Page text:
Last Word: Bribing pregnant women is vile
WITHOUT question, the most important job on the planet is that of being a parent, writes Louise McEvoy. A man becomes a father when their baby is delivered, but a woman becomes a mother from the moment she discovers she is pregnant. It therefore astounds me that pregnant women
WITHOUT question, the most important job on the planet is that of being a parent, writes Louise McEvoy.
A man becomes a father when their baby is delivered, but a woman becomes a mother from the moment she discovers she is pregnant.
It therefore astounds me that pregnant women are to be paid to stop smoking.
In a 12-month pilot scheme in Rotherham, South Yorkshire, women will be rewarded with �20 in shopping vouchers if they can kick their cigarette habit for three weeks. They can bag an extra �20 if they can give up for a month.
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What is the world coming to? Women are being bribed to protect their unborn children - a responsibility which should come naturally and fiercely.
Pregnancy itself should be a good enough reason to give up smoking.
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It's vilely offensive to think a woman would not do it for the sake of her child, but could be persuaded if a �20 shopping voucher was wafted in front of her face.
A CORNISH schoolboy who was hit in the eye by a stone thrown during school playtime could now sue a council over the incident.
Judges at the Appeal Court in London have overruled a previous decision dismissing a claim against Cornwall Council.
The incident happened in July 2001, when a fellow pupil threw a stone at a seagull and it hit the boy instead. The injured party has suffered problems with his vision since the incident.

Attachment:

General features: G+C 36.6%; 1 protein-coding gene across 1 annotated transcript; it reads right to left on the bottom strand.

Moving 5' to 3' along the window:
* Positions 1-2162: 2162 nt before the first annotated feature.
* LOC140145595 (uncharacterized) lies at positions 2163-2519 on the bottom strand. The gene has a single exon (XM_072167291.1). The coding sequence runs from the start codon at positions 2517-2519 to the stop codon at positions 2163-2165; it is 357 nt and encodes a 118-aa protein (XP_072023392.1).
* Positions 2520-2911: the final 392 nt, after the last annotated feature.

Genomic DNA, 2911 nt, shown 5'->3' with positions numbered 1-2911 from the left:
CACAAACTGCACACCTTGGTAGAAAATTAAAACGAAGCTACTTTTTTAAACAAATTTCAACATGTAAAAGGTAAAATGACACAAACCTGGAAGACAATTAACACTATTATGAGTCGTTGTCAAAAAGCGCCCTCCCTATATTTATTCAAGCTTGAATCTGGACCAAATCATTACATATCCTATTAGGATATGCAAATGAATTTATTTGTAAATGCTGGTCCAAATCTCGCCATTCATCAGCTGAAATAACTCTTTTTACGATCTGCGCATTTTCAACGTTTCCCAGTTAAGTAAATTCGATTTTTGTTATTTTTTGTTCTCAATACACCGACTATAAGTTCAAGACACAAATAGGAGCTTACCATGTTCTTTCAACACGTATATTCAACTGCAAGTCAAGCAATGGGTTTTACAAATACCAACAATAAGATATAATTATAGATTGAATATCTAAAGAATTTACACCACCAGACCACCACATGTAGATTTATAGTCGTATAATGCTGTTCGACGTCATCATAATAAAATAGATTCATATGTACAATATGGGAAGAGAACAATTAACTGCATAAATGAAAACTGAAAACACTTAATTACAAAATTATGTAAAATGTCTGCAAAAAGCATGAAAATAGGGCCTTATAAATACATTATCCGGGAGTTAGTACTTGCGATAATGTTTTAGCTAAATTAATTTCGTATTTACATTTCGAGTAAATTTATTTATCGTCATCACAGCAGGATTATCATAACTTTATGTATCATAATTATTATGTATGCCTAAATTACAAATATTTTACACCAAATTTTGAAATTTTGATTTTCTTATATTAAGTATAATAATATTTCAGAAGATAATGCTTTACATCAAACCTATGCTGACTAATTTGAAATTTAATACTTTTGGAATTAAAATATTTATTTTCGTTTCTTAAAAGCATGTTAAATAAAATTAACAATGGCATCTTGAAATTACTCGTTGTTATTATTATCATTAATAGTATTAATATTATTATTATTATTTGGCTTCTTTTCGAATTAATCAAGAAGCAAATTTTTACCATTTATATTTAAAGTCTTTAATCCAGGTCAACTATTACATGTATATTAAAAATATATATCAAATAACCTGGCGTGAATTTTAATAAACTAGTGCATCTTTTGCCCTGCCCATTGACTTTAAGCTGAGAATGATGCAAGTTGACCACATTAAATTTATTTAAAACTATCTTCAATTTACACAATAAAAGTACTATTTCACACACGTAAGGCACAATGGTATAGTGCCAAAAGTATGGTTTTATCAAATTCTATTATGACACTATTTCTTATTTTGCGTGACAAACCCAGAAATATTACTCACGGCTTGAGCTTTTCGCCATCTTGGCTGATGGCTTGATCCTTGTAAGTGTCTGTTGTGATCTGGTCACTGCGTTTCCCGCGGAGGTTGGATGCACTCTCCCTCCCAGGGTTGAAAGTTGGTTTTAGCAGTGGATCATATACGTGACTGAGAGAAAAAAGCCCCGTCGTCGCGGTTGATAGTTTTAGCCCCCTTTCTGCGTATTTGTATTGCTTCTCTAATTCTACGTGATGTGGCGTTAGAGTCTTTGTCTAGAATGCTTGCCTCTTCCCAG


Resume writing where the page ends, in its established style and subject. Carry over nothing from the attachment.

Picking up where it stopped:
The judges said the fact two dinner ladies were supervising 400 pupils on the school playing field was clearly negligent.
I remember a time when schoolchildren would scrape their knees, fall out of trees or bang their heads, and their school or council would not be racked with worry over the possibility their parents may sue.
It just didn't happen. Accidents in the playground are a part of life and children will get hurt at some point. Short of cocooning your children in bubble wrap, it's going to happen.
I remember when I was four and a boy much bigger than me pushed me into a concrete pillar.
It was my first week at school and my mum had to come and pick me up less than two hours after she had dropped me off.
I remember sitting in the headteacher's office, with a wet paper towel clutched to my forehead.
My mum, having clapped eyes on me and confirmed I was still in one piece, was not unduly concerned.
I remember her joking with the headteacher that they had better make sure I didn't have salmonella - such was the size of the egg on my head.
At no point was blame directed at anyone other than the boy who pushed me.
The on-duty dinner lady clearly hadn't prevented the incident, but then as far as I can remember she wasn't telepathic. She didn't know it was going to happen.
Even if there had been 10 times the number of dinner ladies on duty the day the Cornish boy was hit with a stone, I doubt they could have prevented the incident.
These things happen in the blink of an eye and people, instead of seeking financial gain from a blameless incident, should remain reasonable and keep their dignity in tact.